Manic microcaps

| Updated on March 09, 2018 Published on

Small-cap stock valuations are turning frothy and the low institution participation makes these stocks vulnerable to manipulation

Apart from shoeshine boys offering stock tips, another sure sign of a frothy equity market is unusual buoyancy in small-cap stocks. On this count, a BusinessLine analysis of the recent market rally found worrisome trends. Eighty per cent of the stocks that shot up by 50 per cent or more in the last one year and 90 per cent of those that trebled, were small-caps (market capitalisation of less than ₹2,000 crore). Many of these stocks now sport triple-digit price-earnings (PE) multiples and the BSE Small-cap Index trades at a 67 PE. This is clear evidence that price gains in many cases had little fundamental backing.

Despite the strides made by Indian regulators in curbing price manipulation in the large and mid-cap segments of the market, small-caps remain vulnerable to rampant price rigging and fraud. In India, both foreign and domestic institutional investors favour large and mid-cap stocks for liquidity reasons. Retail ownership rises sharply as one goes down the market-cap scale. Lack of research into small companies and thin trading volumes also render them easy to manipulate, especially given retail investors’ undying fascination with low-priced ‘multi-baggers’. In recent years, the classic pump-and-dump operation — where promoters team up with operators to bid up a stock through rumours — has become far easier to practice with technological help. Bulk SMSes, WhatsApp groups and social media platforms are widely used to disseminate bogus news on companies, reeling in hundreds of investors in an instant. SEBI has tried to curb this by requiring compulsory registration under its Research Analyst regulations for all entities offering securities recommendations. But given the multitude of platforms from which investors receive such free advice, it hasn’t succeeded at muzzling it. The exchanges attempt to curb such ‘news’ flow, by seeking explanations from listed firms on unusual price action. But dubious companies have perfected the art of nullifying this effort through perfunctory and inane responses.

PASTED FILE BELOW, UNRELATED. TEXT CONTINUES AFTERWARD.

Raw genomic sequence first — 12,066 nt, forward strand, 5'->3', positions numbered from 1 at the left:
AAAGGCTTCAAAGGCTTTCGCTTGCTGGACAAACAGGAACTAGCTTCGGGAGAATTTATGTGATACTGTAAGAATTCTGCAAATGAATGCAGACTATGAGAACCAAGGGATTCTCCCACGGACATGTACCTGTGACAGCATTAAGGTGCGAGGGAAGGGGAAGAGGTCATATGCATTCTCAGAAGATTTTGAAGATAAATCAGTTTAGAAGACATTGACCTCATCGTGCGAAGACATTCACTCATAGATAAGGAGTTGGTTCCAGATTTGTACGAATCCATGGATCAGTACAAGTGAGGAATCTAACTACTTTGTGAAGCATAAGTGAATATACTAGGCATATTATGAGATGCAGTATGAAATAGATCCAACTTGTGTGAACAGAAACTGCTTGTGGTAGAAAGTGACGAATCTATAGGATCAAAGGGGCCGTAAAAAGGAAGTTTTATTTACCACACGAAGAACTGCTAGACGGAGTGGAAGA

One solution left may be for the exchanges, as first-line regulators, to up the ante by deploying technology to tighten their real-time surveillance. In mid-March, the bourses did introduce a new set of graded surveillance measures to flag stocks trading out of sync with their fundamentals. Suspect stocks are now subjected to graded trading restrictions, ranging from tighter price bands, to higher margin requirements, to infrequent trading windows and even suspension. BSE is also segregating stocks into buckets such as XC, XD and XT, apart from the conventional Z and T groups, to caution investors. But while such moves help warn off new investors, they also impede liquidity for existing investors. Such preventive measures apart, strong enforcement action by SEBI on manipulation can serve as an effective deterrent. But ultimately though, it is retail investors who need to realise that punting on small-cap stocks is a high-risk game, where the only rule that applies is caveat emptor — buyer beware!

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Published on April 11, 2017
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